I'm not a great negotiator when it comes to venture deals.
The consensus seems to be that the VC has the power in negotiating venture deals, but I don't think that's true. We invest in less than 1% of the companies we see. So when I'm sitting across from founders that I want to back, I really, really want to make a deal work.
My costs of walking away are very high. That's a terrible bargaining position to be in.
What's worse is that I'm an accommodator. I like to please people. My expectation of reciprocity is very high. I tend to give before I get, expecting the other side to improve my deal in return. And often that doesn't happen.
So I've been reading a bit lately about how to be a better negotiator. The book I liked the most is Never Split the Difference, by Chris Voss. Chris is a former FBI agent who led international hostage negotiating. The book is simple but fun, with lots of interesting tidbits, and it has paid for itself a hundred times over by getting me an unexpected 30% off a recent shopping trip.
While you have to read the book to truly appreciate it, the part that really stuck with me is the haggling framework he calls Ackerman Bargaining. It avoids the predictable result of meeting in the middle and has some counter-intuitive bits that stuck with me. Most negotiations will include some haggling, and it's the part that most people would rather put behind them.
As Voss never tires to point out, however, "you fall to your highest level of preparation."
The framework has four steps, all fairly simple to remember:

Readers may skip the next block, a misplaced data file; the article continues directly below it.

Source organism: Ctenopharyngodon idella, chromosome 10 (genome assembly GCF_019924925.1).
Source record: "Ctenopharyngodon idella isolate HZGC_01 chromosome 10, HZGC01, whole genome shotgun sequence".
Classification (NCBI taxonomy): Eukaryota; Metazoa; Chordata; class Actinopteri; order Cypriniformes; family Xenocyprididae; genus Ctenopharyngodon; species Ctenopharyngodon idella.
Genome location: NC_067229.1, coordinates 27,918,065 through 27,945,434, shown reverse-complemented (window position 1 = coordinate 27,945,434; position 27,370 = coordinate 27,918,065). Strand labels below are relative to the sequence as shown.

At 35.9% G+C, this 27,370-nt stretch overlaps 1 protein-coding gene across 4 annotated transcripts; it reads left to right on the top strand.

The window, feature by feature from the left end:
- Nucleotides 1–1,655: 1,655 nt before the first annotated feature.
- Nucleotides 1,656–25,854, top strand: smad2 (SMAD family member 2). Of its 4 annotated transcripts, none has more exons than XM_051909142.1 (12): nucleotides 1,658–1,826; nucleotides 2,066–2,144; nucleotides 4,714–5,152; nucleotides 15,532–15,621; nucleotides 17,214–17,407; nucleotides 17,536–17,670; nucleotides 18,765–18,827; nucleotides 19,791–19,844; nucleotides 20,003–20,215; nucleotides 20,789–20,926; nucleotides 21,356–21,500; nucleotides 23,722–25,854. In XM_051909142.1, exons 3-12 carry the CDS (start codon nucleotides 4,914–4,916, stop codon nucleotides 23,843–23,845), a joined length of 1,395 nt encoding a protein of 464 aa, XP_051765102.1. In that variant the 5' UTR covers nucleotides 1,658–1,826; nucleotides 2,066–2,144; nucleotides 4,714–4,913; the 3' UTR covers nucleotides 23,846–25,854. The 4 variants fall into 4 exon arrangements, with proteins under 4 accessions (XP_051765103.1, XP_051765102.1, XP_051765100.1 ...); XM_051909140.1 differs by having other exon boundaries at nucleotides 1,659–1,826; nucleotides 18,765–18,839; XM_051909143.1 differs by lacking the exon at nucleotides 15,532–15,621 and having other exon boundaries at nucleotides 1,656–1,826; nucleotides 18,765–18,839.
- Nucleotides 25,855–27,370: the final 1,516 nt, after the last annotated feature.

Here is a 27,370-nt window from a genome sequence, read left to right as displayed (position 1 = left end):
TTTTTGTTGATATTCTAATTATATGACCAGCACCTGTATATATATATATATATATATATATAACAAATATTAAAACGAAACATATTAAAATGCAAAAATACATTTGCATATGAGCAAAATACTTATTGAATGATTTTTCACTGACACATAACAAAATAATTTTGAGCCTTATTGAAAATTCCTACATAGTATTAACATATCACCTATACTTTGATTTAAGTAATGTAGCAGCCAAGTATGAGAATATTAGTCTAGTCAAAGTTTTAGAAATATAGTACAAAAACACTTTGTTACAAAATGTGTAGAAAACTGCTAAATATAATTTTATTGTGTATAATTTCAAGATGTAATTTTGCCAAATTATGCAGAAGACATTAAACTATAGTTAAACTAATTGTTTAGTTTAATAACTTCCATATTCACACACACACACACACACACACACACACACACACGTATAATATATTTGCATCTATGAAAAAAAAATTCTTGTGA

1. Set a target price (the goal you want to get to).
2. Set your first offer at 65% of the target price.
3. Calculate three raises of decreasing increments (to 85%, 95%, and 100%).
4. Use lots of empathy and different ways of saying no ("how do you expect me to do that?") to get the other side to counter before you increase your offer.
5. When calculating the final amount, use precise, non-round numbers. $15,630,200 pre is better than than $15 million pre. It gives the number credibility and weight.
6. On your final number/offer, throw in a non-monetary item (that the other side probably doesn't want) to show that you're at your limit.
So let's dig into this a little bit. The first offer is an extreme anchor. It rattles the other side because it's way outside the usually rational ZOPA range of what they expected. It pushes them into action.
You give the next offers sparingly, asking well targeted questions to see if you can get them to bid against themselves. I recognize that well because I do it to myself all the time.
The next offers are staggered to signal that your opponent is squeezing you to the point of where they've gotten all they can. That makes them feel great about themselves - even after the negotiation is complete.
The non-round number is just human psychology. The more exact the number, the more we believe it has some basis in concrete reality.
Finally it's key not to lose sight of the person on the other side of the table. You're negotiating a thing, not each other's value.
Every bit of negotiating advice I've read makes it clear that empathy and respect is key.
You're playing a game, but the objective is not to destroy each other. It's to come to a workable deal.